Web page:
Moon River Music Festival coming to Coolidge Park

Event leaves Memphis; at least 20 touring acts are in lineup

The Moon River Music Festival was originally held at the Levitt Shell in Memphis. It is moving to Chattanooga and will be held at Coolidge Park on Sept. 8-9. The lineup will be announced next week.

The Moon River Music Festival is moving from Memphis to Chattanooga and Coolidge Park.

The festival was created by Drew Holcomb and Paul Steele in 2014 as a way to show off Memphis. Little did they know it would become so successful it would outgrow its space.

photo Contributed photo The Moon River Music Festival was originally held at the Levitt Shell in Memphis. It is moving to Chattanooga and will be held at Coolidge Park on Sept. 8-9. The lineup will be announced next week.

The two-day festival will take place at Coolidge Park Sept. 8-9 and feature between 20 and 22 national touring acts. The lineup is still being finalized and will be announced next week. Past acts have included Switchfoot, Needtobreathe, Judah & the Lion, Johnnyswim and Drew Holcomb & the Neighbors.

Jonathan Susman, public space coordinator with the city of Chattanooga, said festival organizers began looking to move the event here last fall.

"They looked all over the city, and I think it is great they picked Coolidge Park," he said.

"We've never had an event like this there, but they've studied it and have figured out a way to make things like parking work. The City is working with AC Entertianment to ensure as little disruption to area businesses aand residents as possible."

Holcomb said that, while music is the centerpiece of the event, it has never been the only element of what he wants to present. It's designed to be a part of the city and the community where it is held, he said.

"Coolidge Park has more green space and we can do multiple stages, but it's not just about the music. It's about the community aspect of it. Also, I love the idea of it being in a town sort of setting.

"It gives people the essence of the city. It's not just come to this place and let us feed you, and let us entertain you. It's under that walking bridge and in the two green spaces. It's just a really cool space."

Holcomb said he grew up in Tennessee and attended the University of Tennessee at Knoxville. His family used to stop here on the way to his grandparents' house in Murphy, N.C.

"I love Chattanooga," he said. "We would stay at the Choo Choo the night before Thanksgiving every year."

New Chattanooga Convention and Visitor's Bureau Presoident and CEO Barry White said the event gives his office one more thing to promote in the fall.

"We are thrilled that Drew Holcomb and his talented team chose Chattanooga as the new destination for an incredible festival like Moon River," he said. "Coolidge Park is a perfect location for an outdoor event with its open lawn setting and beautiful backdrop of the city. Early September is not only a great time of year for weather, but also a good time to animate the city before any major fall events begin."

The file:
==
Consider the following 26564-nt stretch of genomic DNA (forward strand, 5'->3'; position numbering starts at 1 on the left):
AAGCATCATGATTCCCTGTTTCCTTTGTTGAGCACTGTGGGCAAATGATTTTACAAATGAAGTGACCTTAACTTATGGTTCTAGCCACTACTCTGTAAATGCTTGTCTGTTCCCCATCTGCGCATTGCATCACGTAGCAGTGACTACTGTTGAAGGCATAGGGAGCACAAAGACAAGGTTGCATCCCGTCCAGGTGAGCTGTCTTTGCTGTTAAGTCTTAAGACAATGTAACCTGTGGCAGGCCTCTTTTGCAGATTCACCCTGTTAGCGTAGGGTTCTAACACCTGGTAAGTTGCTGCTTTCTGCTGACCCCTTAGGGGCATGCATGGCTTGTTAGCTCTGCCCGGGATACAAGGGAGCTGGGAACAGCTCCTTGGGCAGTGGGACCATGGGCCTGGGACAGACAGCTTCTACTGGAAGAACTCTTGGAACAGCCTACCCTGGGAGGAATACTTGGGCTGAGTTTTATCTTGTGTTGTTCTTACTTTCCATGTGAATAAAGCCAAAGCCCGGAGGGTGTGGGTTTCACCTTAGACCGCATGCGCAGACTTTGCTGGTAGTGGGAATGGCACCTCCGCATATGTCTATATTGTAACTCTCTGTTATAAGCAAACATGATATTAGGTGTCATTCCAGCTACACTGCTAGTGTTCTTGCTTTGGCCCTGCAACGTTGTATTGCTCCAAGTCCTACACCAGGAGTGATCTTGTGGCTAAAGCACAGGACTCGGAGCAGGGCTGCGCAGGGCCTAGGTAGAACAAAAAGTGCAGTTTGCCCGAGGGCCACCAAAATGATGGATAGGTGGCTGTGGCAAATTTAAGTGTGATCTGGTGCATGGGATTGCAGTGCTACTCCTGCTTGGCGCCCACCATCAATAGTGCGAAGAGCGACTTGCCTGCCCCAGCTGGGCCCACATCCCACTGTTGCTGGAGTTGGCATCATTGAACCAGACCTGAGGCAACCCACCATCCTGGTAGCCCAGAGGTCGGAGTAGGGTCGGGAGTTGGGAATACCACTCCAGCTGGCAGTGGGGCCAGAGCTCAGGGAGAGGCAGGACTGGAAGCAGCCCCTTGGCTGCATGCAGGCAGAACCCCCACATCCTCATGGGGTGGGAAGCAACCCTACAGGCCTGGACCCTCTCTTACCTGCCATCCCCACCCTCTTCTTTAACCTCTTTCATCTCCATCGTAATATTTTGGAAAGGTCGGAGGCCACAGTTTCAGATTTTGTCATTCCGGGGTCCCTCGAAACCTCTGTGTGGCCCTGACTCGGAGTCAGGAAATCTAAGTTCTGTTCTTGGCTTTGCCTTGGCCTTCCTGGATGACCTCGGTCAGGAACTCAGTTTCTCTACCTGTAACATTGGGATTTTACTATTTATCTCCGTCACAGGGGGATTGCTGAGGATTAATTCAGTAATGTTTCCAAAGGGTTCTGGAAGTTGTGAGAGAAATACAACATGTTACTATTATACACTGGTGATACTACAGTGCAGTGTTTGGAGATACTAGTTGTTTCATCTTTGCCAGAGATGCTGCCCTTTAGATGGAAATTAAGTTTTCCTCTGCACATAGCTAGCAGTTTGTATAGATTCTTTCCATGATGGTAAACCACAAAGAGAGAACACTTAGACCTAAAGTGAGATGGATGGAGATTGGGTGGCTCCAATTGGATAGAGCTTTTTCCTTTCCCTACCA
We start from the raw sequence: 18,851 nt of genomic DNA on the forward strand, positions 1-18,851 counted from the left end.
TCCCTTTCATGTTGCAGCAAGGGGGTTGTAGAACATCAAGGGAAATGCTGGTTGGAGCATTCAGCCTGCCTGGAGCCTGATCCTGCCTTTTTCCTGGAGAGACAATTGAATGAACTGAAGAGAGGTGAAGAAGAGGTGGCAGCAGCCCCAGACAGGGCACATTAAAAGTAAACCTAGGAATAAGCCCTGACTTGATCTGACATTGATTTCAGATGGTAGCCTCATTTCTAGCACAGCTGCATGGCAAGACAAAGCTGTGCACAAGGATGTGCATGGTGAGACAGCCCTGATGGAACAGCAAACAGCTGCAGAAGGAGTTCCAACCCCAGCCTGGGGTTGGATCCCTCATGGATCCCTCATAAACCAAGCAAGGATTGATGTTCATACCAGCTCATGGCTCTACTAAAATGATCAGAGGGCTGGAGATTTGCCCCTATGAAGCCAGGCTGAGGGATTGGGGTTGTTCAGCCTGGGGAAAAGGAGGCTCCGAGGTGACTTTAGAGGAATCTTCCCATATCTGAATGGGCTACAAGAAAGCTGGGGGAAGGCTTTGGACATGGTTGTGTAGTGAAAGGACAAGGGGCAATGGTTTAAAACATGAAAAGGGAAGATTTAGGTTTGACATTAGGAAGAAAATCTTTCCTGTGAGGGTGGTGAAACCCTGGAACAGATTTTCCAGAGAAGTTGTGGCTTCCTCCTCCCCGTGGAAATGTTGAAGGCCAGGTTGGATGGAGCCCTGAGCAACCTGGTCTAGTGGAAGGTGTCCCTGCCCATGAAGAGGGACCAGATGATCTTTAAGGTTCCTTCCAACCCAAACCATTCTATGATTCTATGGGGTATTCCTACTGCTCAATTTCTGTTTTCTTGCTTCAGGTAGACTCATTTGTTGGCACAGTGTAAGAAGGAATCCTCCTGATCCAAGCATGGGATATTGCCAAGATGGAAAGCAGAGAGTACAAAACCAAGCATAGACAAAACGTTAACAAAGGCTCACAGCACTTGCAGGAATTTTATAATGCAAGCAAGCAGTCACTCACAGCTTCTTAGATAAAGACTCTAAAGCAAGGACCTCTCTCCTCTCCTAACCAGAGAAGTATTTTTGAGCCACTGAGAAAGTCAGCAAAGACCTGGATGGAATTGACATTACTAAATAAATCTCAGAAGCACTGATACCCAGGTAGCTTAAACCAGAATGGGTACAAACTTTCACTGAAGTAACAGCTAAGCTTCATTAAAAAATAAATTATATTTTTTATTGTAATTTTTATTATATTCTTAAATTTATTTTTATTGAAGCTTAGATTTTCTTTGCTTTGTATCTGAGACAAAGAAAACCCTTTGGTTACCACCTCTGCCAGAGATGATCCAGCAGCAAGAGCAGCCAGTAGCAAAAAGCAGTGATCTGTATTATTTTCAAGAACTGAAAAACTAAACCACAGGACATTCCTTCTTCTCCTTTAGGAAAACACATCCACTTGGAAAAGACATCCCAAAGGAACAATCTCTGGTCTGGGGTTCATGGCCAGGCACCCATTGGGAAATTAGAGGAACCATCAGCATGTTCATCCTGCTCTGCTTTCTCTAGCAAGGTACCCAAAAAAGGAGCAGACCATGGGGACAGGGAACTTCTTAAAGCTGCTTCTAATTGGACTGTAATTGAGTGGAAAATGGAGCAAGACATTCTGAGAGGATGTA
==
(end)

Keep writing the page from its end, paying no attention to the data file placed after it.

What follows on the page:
The Moon River Music Festival was held in the Levitt Shell in Memphis beginning in 2014, and in 2016 it added a second day. Holcomb said it outgrew not only the space, but the logistics of putting it on outgrew his and Steele's talents.

"Moving forward, we realized we were in over our heads and we wanted it to grow."

They began having conversations with AC Entertainment, the Knoxville-based agency that books Bonnaroo, as well as the Tivoli and Memorial Auditorium here.

"There are a lot of decisions to make and when we started it was just me and Paul, my manager," Holcomb said.

"AC asked us if we were married to Memphis, or could we talk about doing it somewhere else. We were open to the idea and I love Chattanooga. Nashville already has a bunch of festivals."

The event will be gated and ticketed with passes costing between $90 and $450 for VIP access, which will include a private performance in the round. Holcomb said the space can hold 10,000 people. Gates will open just before noon and music will continue until 10:30 p.m. or so, he said.

"There will be two stages at either end of the park so there will be alternating bands and they won't be competing. That's not my favorite, when I'm on stage and I can hear the other stage," he said.

There will also be food vendors. Holcomb said the goal is to book acts that have a similar philosophy when it comes to giving back to communities.

"Our vision is for us to bring in the best music possible that is still connected to community. We don't want to just bring in a big act, sell a bunch of tickets and a bunch of beer and leave."

Contact Barry Courter at or 423-757-6354.